Medical Education in Nineteenth-Century Australia
Paper given at the symposium, ‘Medical training, student experience and the transmission of knowledge, c.1800-2014’, organised by Laura Kelly, at CHOMI, UCD, October 2014
For the first three-quarters of a century of white occupation of Australia, residents who wished to pursue a medical career had to obtain their qualifications overseas. Many were precluded from doing do because of the distance, time, inconvenience and expense involved. The first Australian medical school opened inauspiciously at the University of Melbourne in 1862, with two teachers, three enrolled students, and no buildings, followed by two other university schools, Sydney and Adelaide, in 1883 and 1885 respectively. As the Australian medical schools expanded and overcame their initial difficulties students were attracted to them in ever increasing numbers. By 1900, the Melbourne and Sydney schools had produced about 650 graduates between them and had another 500 students on their combined rolls. This paper traces the evolution of these schools, the influences on their development, and their gradual consolidation over the course of the nineteenth century.
Towards the end of 1862 George Britton Halford arrived from England to take up the Chair of General Anatomy, Physiology, and Pathology at the newly opened medical school at Melbourne University. Halford, one of the most distinguished experimental physiologists of the day, was expected to lend tone and character to the medical school and to add lustre to the university generally. In May 1863, six months following his arrival in Melbourne, Halford inaugurated his course of lectures by means of the traditional introductory address – one that proved to be verbose, rhetorical and platitudinous. He was also extremely short on the specifics of medical education that one might have expected on such a historical occasion. Shortly afterwards, Halford conducted the first anatomy class in the southern hemisphere. It took place in a hastily converted shed in his own backyard with three medical students and two qualified practitioners in attendance.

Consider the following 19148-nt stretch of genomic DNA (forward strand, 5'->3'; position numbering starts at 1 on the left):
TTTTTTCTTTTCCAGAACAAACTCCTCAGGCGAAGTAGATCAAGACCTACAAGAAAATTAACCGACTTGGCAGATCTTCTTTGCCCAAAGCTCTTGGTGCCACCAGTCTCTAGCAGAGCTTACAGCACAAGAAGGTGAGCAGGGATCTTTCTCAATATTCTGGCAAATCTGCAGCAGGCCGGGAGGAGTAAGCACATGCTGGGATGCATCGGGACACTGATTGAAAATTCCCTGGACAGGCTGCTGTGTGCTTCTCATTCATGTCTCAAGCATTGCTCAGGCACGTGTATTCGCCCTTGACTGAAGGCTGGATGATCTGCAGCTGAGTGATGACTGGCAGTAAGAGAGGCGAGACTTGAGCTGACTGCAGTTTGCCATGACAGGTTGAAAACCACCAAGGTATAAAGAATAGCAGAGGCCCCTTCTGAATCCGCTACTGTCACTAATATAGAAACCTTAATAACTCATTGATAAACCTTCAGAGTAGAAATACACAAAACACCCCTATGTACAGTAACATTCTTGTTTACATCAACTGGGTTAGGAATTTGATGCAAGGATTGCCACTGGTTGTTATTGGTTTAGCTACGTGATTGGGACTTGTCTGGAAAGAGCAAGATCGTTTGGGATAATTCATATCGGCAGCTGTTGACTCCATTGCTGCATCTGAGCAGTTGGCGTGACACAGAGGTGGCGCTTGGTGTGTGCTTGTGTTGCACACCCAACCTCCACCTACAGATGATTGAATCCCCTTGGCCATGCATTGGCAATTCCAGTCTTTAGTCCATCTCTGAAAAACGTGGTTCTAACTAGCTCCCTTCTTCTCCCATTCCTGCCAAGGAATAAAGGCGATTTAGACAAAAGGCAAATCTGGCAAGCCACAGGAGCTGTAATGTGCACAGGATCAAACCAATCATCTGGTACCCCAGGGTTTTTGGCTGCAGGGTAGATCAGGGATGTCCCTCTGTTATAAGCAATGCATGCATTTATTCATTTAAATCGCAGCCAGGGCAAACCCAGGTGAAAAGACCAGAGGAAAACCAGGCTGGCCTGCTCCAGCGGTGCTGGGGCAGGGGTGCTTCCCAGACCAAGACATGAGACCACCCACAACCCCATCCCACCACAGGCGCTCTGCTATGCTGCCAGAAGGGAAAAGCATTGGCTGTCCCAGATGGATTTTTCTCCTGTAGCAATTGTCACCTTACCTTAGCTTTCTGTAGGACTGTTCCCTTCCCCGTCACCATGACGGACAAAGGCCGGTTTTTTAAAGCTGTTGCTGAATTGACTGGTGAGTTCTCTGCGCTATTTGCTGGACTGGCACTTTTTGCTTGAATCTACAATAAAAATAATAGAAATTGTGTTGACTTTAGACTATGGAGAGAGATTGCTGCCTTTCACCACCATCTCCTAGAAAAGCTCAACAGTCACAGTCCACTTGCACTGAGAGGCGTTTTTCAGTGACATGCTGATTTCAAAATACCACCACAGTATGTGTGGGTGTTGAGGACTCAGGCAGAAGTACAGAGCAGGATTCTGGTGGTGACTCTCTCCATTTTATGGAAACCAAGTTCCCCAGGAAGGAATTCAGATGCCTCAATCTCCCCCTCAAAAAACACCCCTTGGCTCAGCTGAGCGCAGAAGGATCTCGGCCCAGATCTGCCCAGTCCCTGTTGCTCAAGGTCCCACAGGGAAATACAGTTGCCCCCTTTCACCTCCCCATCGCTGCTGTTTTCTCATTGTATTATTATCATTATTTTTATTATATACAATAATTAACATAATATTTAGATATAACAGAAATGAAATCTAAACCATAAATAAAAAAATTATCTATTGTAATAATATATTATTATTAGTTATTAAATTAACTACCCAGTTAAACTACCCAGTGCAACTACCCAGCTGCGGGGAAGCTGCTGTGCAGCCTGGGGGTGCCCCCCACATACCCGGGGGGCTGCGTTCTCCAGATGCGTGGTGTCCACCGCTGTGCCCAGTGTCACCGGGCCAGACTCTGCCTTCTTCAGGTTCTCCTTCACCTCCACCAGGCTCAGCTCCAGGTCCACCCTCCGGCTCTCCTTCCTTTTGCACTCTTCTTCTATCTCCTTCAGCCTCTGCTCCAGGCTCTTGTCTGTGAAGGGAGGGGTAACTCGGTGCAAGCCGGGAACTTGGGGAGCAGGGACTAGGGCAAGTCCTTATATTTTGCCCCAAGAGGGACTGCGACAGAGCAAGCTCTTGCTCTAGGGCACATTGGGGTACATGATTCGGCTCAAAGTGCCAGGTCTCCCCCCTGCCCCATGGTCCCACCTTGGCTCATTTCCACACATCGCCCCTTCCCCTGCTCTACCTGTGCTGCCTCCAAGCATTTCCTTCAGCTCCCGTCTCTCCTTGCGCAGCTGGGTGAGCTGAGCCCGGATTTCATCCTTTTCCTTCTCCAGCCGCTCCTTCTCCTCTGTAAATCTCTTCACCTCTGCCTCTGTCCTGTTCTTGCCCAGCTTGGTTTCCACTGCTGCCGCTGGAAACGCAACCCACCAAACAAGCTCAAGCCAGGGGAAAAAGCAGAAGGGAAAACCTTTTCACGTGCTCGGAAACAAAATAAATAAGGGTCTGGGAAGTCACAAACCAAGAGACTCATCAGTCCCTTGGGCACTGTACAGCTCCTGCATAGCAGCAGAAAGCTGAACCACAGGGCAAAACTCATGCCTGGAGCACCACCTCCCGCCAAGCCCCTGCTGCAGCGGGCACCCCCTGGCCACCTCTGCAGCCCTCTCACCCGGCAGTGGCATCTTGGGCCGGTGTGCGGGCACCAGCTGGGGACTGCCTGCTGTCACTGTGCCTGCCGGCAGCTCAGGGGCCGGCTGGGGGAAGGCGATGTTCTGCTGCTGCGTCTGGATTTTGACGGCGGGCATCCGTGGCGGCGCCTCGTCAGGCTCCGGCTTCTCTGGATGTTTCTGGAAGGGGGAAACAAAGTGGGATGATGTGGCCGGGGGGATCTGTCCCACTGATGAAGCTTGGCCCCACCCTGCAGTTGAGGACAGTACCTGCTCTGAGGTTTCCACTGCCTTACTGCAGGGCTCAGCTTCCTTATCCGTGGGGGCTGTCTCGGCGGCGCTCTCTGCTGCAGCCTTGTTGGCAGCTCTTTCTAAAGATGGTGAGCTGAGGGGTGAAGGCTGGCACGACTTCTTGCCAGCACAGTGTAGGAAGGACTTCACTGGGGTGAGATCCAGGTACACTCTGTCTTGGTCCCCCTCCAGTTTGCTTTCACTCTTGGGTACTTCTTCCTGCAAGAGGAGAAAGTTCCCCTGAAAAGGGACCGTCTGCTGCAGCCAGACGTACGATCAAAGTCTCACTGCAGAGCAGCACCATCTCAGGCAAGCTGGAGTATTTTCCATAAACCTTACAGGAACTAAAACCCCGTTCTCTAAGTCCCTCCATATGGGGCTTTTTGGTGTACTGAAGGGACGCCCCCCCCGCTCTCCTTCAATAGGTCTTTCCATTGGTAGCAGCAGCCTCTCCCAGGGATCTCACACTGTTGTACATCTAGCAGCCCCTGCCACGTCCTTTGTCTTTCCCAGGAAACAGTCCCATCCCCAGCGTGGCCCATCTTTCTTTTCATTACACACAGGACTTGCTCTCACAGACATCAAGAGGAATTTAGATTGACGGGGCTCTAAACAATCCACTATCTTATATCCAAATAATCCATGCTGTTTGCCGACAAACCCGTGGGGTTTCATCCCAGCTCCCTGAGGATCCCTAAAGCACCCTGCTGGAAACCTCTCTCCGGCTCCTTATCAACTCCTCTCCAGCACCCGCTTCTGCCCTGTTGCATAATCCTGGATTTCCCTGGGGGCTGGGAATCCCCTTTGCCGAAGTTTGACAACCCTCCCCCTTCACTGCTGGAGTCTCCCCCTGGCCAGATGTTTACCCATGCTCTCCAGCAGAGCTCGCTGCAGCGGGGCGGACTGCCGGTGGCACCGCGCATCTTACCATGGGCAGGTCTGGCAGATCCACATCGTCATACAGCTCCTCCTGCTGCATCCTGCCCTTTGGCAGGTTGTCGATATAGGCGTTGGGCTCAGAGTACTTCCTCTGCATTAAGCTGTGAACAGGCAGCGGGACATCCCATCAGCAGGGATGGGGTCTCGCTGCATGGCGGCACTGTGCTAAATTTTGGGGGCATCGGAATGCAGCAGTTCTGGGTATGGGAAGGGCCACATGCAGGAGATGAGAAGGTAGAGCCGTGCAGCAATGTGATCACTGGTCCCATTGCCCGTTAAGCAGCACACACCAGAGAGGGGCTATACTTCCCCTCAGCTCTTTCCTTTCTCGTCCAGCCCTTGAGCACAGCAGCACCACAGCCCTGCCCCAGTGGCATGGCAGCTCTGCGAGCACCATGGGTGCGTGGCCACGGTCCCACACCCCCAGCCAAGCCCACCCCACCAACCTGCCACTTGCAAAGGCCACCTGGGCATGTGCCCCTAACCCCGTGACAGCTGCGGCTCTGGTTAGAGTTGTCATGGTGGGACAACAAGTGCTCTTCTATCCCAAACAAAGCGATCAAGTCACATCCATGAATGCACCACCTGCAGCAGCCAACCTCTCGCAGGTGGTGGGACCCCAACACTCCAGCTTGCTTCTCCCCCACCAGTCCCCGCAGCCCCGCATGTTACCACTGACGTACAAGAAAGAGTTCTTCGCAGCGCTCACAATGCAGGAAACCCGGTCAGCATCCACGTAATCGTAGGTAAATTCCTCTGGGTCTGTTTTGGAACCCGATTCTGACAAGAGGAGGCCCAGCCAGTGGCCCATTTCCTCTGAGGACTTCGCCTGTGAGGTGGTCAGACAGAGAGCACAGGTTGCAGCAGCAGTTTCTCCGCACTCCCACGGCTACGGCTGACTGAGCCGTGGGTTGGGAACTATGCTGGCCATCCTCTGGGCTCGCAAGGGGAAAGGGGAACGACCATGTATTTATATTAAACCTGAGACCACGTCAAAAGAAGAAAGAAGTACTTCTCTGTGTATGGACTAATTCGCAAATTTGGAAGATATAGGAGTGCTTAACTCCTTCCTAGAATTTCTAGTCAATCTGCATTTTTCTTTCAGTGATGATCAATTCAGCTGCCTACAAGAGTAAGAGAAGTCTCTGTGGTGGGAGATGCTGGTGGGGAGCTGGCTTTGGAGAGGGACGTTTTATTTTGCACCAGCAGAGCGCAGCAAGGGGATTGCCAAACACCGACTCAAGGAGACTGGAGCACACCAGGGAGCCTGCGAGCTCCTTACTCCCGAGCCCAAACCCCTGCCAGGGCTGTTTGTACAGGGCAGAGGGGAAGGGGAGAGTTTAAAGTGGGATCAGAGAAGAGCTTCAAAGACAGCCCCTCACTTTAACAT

The Melbourne Medical School gradually developed from these humble beginnings but it was its counterpart in Sydney that was most immediately successful of three nineteenth-century Australian teaching and licensing bodies. This is almost entirely due to the determination and energy of the twenty-six-year-old Foundation Professor of Anatomy and Physiology, the Scottish-born and educated T.P. Anderson Stuart. Anderson Stuart’s ability, ambition and vision were matched only by his arrogance and conceit.